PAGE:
The covered wagon was like the 19th century sport-utility vehicle, said Matt Anderson, a curator for the Minnesota Historical Society who specializes in transportation artifacts.
And contrary to the archetype, wagons weren’t meant for people. Usually, they were packed with luggage or cargo.
“Anybody who could walk, I’m sure did,” Anderson said.
Although the rigs at camp are more or less authentic, it’s hard to ignore some of the comforts of today: coolers, lawn chairs, RVs, digital cameras and the occasional chiming cell phone.
In spite of unexpected events along the way, when the ride was completed it was said that “A bad day doing this is still better than a good day doing anything else.”
Re-written from news sources:
Dana Bright (left) and Ann Gardner ride in the
Pennsylvania carriage racing competition.
Like a modern-day Ben Hur, Miranda Cadwell drew herself erect in her chariot-like carriage and urged her ponies to speed around obstacles.
Rambo and Toby, a pair of Welsh ponies, raced around the Pennsylvania Farm Show Complex Large Arena this past January.
They sped around eight barrels, being careful not to knock off the rubber ducks on top, and around eight raised wooden structures at the other end of the arena, leaving the ducks standing.
Then they galloped down the home stretch into first place and into the hearts of 6,000 wildly cheering fans at this unique equestrian event at the 92nd Pennsylvania State Farm Show.
“This was great,” said Cadwell of Southern Pines, N.C. “It’s a real adrenaline rush.”
The Farm Show offers the nation’s only indoor Arena Carriage Racing, said Paul Martin, event organizer and announcer. He said that its usually done outside.
These Dutch Gelderlanders, “Mickie and Janet”, driven by Ronda Palmer and navigated by Roy Munt, placed second in the Pair Horses division. The husband and wife pair has been involved in numerous competitions all over the world.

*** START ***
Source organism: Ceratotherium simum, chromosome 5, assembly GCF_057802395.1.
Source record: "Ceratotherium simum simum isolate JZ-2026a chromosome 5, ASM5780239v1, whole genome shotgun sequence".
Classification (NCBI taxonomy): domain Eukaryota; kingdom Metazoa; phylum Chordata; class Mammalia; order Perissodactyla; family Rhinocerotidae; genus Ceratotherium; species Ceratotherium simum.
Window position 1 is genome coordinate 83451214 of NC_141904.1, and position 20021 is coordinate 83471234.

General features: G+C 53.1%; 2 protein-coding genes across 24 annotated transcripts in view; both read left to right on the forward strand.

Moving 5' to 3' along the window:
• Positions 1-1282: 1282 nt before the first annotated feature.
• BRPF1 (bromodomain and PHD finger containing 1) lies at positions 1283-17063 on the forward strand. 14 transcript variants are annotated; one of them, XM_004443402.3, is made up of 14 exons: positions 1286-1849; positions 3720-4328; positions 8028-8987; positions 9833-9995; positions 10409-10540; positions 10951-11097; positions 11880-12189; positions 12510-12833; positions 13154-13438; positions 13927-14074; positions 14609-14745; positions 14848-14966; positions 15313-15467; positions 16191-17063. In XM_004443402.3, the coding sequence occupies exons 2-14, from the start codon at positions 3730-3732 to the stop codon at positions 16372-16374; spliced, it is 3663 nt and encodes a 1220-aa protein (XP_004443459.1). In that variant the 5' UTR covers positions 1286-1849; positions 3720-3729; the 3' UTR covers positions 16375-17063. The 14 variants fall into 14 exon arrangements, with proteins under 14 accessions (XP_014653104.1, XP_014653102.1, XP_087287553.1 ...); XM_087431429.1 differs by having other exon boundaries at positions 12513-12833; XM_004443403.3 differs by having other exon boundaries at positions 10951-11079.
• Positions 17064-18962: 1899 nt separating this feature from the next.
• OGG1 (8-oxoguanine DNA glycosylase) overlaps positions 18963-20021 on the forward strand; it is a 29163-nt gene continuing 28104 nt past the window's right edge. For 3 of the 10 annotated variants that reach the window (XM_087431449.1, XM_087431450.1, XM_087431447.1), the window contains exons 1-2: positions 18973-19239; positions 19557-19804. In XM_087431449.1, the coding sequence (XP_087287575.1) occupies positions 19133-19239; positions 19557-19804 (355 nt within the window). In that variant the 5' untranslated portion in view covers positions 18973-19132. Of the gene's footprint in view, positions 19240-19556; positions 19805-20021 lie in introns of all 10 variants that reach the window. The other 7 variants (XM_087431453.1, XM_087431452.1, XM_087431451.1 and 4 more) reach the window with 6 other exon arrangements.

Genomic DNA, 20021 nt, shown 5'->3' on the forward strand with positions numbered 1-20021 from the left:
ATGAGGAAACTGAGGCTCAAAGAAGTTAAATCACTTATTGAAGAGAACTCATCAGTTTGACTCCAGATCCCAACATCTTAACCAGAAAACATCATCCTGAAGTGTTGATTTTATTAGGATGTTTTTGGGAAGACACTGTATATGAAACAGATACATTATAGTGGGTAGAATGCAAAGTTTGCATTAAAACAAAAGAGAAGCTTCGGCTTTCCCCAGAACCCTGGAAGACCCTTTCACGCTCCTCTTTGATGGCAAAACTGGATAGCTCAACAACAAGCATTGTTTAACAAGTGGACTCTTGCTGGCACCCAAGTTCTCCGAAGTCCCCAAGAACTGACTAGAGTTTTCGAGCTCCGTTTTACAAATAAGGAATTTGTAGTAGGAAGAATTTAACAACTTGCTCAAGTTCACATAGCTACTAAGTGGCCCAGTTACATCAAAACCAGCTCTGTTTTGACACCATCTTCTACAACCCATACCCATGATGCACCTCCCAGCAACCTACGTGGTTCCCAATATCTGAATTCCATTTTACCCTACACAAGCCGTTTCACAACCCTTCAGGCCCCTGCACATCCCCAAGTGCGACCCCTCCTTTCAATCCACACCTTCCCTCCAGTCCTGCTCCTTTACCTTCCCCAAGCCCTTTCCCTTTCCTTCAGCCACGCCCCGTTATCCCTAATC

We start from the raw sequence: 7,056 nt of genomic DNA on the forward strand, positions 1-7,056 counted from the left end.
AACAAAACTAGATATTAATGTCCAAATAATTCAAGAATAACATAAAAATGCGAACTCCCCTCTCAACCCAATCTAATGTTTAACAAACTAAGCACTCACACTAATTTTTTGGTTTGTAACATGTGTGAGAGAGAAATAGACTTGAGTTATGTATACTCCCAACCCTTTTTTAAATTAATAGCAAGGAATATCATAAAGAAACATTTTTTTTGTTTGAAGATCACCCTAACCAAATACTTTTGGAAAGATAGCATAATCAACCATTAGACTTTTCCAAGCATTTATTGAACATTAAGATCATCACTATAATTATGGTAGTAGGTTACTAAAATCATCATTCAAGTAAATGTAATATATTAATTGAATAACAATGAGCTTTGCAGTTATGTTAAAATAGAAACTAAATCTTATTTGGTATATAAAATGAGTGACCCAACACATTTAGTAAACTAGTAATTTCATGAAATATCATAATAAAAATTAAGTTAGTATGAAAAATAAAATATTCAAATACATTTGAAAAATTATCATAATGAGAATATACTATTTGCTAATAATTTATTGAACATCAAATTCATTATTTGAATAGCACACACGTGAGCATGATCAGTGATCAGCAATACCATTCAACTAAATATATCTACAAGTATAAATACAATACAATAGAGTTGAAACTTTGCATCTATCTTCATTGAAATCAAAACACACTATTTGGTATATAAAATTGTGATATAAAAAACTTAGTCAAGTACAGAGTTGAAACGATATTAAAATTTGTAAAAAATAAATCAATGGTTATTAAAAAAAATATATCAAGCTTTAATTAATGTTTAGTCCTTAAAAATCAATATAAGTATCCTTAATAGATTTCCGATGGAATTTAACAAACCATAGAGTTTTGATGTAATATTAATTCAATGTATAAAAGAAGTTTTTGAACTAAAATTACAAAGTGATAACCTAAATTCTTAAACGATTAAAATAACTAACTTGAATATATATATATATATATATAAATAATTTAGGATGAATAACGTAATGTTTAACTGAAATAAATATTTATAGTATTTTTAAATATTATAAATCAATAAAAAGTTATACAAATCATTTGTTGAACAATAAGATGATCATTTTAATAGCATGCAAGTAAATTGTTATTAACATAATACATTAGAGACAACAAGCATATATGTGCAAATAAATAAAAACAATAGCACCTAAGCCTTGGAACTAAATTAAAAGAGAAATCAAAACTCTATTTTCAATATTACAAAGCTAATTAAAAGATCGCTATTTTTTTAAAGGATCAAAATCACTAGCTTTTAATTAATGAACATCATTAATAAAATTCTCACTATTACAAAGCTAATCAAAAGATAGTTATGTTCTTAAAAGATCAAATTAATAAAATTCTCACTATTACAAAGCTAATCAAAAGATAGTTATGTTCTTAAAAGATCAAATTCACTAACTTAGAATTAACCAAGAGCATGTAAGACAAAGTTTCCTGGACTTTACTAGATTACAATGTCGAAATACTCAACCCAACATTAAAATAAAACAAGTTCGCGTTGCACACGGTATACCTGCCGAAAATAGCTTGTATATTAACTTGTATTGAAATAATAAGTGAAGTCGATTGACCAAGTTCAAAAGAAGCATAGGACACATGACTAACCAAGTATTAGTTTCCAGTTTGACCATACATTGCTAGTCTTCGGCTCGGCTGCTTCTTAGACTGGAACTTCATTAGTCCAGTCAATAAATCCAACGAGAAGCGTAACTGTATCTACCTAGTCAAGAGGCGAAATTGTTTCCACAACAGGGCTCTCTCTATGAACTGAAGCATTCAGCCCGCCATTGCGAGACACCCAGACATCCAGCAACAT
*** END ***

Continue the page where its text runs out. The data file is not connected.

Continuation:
Drivers sit in the front and control the reins to guide the horses. Navigators ride the back, throwing their weight from side to side to counterbalance the turns.
Bruce Rappoport, another event organizer, said carriage racing involves one or two horses or ponies racing against the clock.
Sarah Schmitt and Glenn Haskell achieved the second best time to win the Reserve Grand Championship.
Participants in steel marathon carriages use special harnesses to guide the horses through the tight turns needed to navigate the obstacles and hazards in the fastest time.
Seven teams participated in the two day event.
Driver Dana Bright and navigator Melinda Russell
blur through the starting line.
“We love this,” said Dana Bright of Felton, nodding at her navigator, Ann Gardner and her Welsh ponies.
People laughed when they saw Ben and Jerry, a pair of bright pink stuffed toy pigs, on the back of their carriage. People howled when Jerry tumbled off during the race.
The crowd clearly loved Miranda Cadwell and her younger sister, Keady.
Miranda Cadwell last summer became the world leader in the sport, earning the gold medal at the World Pony Driving Championship in Denmark.
On Tuesday, she drove her team as if her life depended on it, leaving rushing air and flying dirt in their wake.
When the race ended, Miranda Cadwell won first place in the pair of ponies division, Keady Cadwell won first place in pair of horses.
“We push each other to do better,” Keady Cadwell said.
A must-see is the video listed below.
Carriage Races, Pennsylvania Farm Show
News Link: Pennsylvania State Agriculture Site
News Link: The Patriot News
Vintage Central Park
New York City
Link: Classic Christmas Ad ~ Miller Brewery